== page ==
Apart from the reduction of the labor force due to deaths of industry workers, the pollutants also result in deaths in other areas of the country through air water and soil pollution, thus reducing the number of able-bodied adults likely to work in such industries. For instance, as mentioned earlier, the smog situation in major cities is, according to health experts, responsible for rising cases of respiratory and cardiac diseases among adults and children residing in these areas (Wei par.11).

Although it is possible for such industries to get laborers from areas outside those specific regions, the cost would be higher for the industries in terms of employment expenditure, the processes would be longer, and the people fewer as compared to obtaining the same man-power from within the cities. In addition, widespread pollution in the rivers, soil, and air in the country means that the number of children that grow up healthy enough to work in such physically demanding careers keeps on dwindling every year.

Aside from the various illnesses that result in deaths and reduction of the labor force available for jobs in industries and other professional environments, fewer people opt to work in industries due to the awareness of the effects that pollution has on workers and people residing in areas near industries.

In most instances, governments encourage young individuals with innovative abilities to establish industries through support of infant industries, provision of tax incentives, provisions for longer periods within which to enjoy monopolies, and promotion of products on their behalf.

However, research shows that people are more willing to work in environments in which they feel safe (Florczak 62). In the book, Improving Safety Culture, Cooper (12) explains that employees are more productive in environments within which they feel safe.

Essentially, safety culture concerns the management of safety in the workplace and reflects attitudes, perceptions, beliefs, and values that employees share regarding the maintenance of safety in the workplace in the performance of their duties (Duffey and Saull 26). Cooper (19) adds that companies with a reputation of high safety standards attract a good employee base and spends less in employment expenditure due to the availability of a large variety of trained employees with varying skill sets.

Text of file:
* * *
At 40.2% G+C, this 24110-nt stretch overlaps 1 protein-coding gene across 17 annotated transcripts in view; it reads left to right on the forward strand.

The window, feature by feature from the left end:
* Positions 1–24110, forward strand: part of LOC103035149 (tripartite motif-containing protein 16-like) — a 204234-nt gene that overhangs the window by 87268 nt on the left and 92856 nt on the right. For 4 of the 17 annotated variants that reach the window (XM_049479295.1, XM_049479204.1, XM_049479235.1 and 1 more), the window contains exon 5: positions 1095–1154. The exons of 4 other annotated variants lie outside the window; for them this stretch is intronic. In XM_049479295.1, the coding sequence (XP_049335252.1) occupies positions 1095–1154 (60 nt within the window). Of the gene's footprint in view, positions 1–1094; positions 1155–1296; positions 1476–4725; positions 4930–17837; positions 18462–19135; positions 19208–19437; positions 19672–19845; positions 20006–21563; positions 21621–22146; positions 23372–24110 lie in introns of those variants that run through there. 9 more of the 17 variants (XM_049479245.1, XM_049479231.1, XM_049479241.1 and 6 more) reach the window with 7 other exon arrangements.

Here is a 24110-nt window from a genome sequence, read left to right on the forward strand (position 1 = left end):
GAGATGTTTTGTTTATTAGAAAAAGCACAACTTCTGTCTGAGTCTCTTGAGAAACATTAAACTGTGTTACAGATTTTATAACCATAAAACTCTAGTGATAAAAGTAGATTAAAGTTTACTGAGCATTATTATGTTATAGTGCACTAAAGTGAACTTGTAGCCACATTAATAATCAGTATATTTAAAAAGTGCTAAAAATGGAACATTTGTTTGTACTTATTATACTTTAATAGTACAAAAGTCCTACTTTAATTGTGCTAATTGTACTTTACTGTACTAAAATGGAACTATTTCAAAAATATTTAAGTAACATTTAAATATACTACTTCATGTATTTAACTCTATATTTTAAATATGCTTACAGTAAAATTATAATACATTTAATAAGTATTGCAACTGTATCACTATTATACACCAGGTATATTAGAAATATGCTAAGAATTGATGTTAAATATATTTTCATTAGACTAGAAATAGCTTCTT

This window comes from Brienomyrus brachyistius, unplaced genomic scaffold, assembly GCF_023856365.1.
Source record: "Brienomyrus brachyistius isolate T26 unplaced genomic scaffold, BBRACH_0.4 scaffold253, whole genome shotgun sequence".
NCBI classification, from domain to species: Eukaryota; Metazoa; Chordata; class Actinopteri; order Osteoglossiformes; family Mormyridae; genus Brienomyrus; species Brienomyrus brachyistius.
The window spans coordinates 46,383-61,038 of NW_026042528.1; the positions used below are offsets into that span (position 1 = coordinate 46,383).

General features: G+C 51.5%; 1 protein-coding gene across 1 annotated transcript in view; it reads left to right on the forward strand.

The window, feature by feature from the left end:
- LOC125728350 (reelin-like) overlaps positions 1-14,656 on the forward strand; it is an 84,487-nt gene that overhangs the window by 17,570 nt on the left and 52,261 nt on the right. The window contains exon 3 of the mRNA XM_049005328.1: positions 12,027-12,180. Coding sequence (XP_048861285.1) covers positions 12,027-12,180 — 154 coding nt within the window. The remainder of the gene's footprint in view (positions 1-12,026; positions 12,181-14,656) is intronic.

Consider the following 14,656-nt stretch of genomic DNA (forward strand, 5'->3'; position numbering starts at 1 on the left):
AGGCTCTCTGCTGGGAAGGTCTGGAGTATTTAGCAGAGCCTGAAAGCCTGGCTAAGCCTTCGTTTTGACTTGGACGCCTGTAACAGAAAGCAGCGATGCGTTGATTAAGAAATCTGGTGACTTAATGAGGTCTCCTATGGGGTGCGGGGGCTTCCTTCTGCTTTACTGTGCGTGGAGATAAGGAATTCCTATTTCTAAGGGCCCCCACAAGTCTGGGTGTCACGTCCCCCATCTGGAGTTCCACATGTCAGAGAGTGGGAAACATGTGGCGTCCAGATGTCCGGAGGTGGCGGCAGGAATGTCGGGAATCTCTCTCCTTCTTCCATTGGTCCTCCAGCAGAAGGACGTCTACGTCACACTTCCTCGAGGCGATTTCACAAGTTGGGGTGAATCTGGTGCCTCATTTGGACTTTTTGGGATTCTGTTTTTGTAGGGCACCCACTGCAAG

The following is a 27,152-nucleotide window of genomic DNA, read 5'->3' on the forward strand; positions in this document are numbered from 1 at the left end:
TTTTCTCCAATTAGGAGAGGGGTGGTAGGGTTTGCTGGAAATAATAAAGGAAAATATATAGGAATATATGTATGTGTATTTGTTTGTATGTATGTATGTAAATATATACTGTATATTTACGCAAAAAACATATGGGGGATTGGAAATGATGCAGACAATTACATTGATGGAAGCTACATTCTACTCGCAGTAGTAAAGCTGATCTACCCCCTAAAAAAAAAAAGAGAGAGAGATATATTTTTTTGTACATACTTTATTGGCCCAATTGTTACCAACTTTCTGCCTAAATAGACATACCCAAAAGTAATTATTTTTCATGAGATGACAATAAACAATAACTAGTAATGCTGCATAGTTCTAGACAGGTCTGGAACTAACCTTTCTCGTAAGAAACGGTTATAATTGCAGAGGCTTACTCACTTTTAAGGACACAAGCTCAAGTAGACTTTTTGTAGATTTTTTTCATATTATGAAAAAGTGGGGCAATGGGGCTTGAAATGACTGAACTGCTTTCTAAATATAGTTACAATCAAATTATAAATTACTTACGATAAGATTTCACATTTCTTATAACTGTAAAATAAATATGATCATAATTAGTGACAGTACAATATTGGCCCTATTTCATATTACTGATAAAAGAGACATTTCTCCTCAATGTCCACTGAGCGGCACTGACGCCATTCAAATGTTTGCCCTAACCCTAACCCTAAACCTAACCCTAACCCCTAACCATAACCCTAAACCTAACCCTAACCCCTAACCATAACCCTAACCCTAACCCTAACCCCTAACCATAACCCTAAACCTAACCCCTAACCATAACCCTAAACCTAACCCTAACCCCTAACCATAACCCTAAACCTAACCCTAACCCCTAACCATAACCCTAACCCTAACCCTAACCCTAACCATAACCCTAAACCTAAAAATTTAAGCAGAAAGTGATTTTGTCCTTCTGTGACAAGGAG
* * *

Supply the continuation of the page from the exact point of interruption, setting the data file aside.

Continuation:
In contrast, companies without elaborate safety cultures create unfriendly environments for their employees in which they struggle to focus on completing their tasks while safeguarding their health (Cooper 43).

In the light of the above explanation, although the population presents an advantage to company owners in China, the rise of international markets has created an alternative for most educated adults within China with the ability to work in various sectors of the economy. Therefore, the Chinese economy risks losing its labor force to safer countries in terms of pollution coupled with losing revenue from its industries.

Fewer foreign investments

Secondly, the pollution crisis presents China with the risk of reductions in foreign investments. Early forms of international trade mainly involved import and export of goods and services. However, the practice of establishing extensions of corporations in other countries has become increasingly common in the modern world, thus leading to the rising number of multinational and transnational corporations.

The dynamic presents numerous benefits for the host countries as well as companies that choose to embrace the move as their investment method of choice.